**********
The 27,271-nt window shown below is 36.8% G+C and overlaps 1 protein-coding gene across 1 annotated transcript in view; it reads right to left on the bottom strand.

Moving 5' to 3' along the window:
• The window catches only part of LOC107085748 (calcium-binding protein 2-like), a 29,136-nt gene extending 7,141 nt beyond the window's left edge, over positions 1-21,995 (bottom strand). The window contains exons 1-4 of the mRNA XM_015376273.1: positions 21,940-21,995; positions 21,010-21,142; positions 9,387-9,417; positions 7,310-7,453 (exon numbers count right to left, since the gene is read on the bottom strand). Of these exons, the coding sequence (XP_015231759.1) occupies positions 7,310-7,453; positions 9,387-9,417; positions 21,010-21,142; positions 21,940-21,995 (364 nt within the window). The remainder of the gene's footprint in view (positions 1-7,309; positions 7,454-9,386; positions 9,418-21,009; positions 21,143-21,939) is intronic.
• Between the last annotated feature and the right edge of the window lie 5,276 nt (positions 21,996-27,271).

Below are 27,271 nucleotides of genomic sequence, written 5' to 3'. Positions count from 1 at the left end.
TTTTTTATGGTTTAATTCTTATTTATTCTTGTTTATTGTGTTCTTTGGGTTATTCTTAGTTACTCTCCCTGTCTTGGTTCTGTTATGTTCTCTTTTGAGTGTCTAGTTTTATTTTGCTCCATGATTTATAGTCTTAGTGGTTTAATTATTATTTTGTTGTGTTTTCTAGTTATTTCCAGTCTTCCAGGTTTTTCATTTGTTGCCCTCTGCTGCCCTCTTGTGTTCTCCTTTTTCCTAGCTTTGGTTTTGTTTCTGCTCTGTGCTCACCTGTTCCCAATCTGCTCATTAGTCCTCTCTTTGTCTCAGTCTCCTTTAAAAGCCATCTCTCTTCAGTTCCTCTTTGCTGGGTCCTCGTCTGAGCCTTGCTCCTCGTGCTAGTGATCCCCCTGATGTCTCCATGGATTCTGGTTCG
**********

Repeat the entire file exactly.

The 27,271-nt window shown below is 36.8% G+C and overlaps 1 protein-coding gene across 1 annotated transcript in view; it reads right to left on the bottom strand.

Moving 5' to 3' along the window:
• The window catches only part of LOC107085748 (calcium-binding protein 2-like), a 29,136-nt gene extending 7,141 nt beyond the window's left edge, over positions 1-21,995 (bottom strand). The window contains exons 1-4 of the mRNA XM_015376273.1: positions 21,940-21,995; positions 21,010-21,142; positions 9,387-9,417; positions 7,310-7,453 (exon numbers count right to left, since the gene is read on the bottom strand). Of these exons, the coding sequence (XP_015231759.1) occupies positions 7,310-7,453; positions 9,387-9,417; positions 21,010-21,142; positions 21,940-21,995 (364 nt within the window). The remainder of the gene's footprint in view (positions 1-7,309; positions 7,454-9,386; positions 9,418-21,009; positions 21,143-21,939) is intronic.
• Between the last annotated feature and the right edge of the window lie 5,276 nt (positions 21,996-27,271).

Below are 27,271 nucleotides of genomic sequence, written 5' to 3'. Positions count from 1 at the left end.
TTTTTTATGGTTTAATTCTTATTTATTCTTGTTTATTGTGTTCTTTGGGTTATTCTTAGTTACTCTCCCTGTCTTGGTTCTGTTATGTTCTCTTTTGAGTGTCTAGTTTTATTTTGCTCCATGATTTATAGTCTTAGTGGTTTAATTATTATTTTGTTGTGTTTTCTAGTTATTTCCAGTCTTCCAGGTTTTTCATTTGTTGCCCTCTGCTGCCCTCTTGTGTTCTCCTTTTTCCTAGCTTTGGTTTTGTTTCTGCTCTGTGCTCACCTGTTCCCAATCTGCTCATTAGTCCTCTCTTTGTCTCAGTCTCCTTTAAAAGCCATCTCTCTTCAGTTCCTCTTTGCTGGGTCCTCGTCTGAGCCTTGCTCCTCGTGCTAGTGATCCCCCTGATGTCTCCATGGATTCTGGTTCG